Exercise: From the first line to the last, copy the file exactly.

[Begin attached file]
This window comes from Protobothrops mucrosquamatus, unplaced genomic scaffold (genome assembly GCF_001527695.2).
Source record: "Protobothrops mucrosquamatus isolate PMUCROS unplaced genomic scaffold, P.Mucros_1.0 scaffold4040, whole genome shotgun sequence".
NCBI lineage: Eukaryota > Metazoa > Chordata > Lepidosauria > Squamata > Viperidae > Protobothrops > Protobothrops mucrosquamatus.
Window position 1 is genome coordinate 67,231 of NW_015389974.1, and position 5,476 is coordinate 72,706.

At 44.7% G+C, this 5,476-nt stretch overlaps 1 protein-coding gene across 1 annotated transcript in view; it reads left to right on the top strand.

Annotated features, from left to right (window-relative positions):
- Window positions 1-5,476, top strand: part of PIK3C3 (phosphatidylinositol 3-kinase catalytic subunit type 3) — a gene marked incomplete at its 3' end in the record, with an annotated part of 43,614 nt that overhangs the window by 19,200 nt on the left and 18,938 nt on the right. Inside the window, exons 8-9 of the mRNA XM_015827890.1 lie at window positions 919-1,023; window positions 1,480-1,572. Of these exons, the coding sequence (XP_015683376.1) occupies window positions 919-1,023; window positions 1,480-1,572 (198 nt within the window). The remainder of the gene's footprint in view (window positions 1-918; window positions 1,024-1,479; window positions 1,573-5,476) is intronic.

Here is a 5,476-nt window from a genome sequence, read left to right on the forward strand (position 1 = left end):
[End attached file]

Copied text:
This window comes from Protobothrops mucrosquamatus, unplaced genomic scaffold (genome assembly GCF_001527695.2).
Source record: "Protobothrops mucrosquamatus isolate PMUCROS unplaced genomic scaffold, P.Mucros_1.0 scaffold4040, whole genome shotgun sequence".
NCBI lineage: Eukaryota > Metazoa > Chordata > Lepidosauria > Squamata > Viperidae > Protobothrops > Protobothrops mucrosquamatus.
Window position 1 is genome coordinate 67,231 of NW_015389974.1, and position 5,476 is coordinate 72,706.

At 44.7% G+C, this 5,476-nt stretch overlaps 1 protein-coding gene across 1 annotated transcript in view; it reads left to right on the top strand.

Annotated features, from left to right (window-relative positions):
- Window positions 1-5,476, top strand: part of PIK3C3 (phosphatidylinositol 3-kinase catalytic subunit type 3) — a gene marked incomplete at its 3' end in the record, with an annotated part of 43,614 nt that overhangs the window by 19,200 nt on the left and 18,938 nt on the right. Inside the window, exons 8-9 of the mRNA XM_015827890.1 lie at window positions 919-1,023; window positions 1,480-1,572. Of these exons, the coding sequence (XP_015683376.1) occupies window positions 919-1,023; window positions 1,480-1,572 (198 nt within the window). The remainder of the gene's footprint in view (window positions 1-918; window positions 1,024-1,479; window positions 1,573-5,476) is intronic.

Here is a 5,476-nt window from a genome sequence, read left to right on the forward strand (position 1 = left end):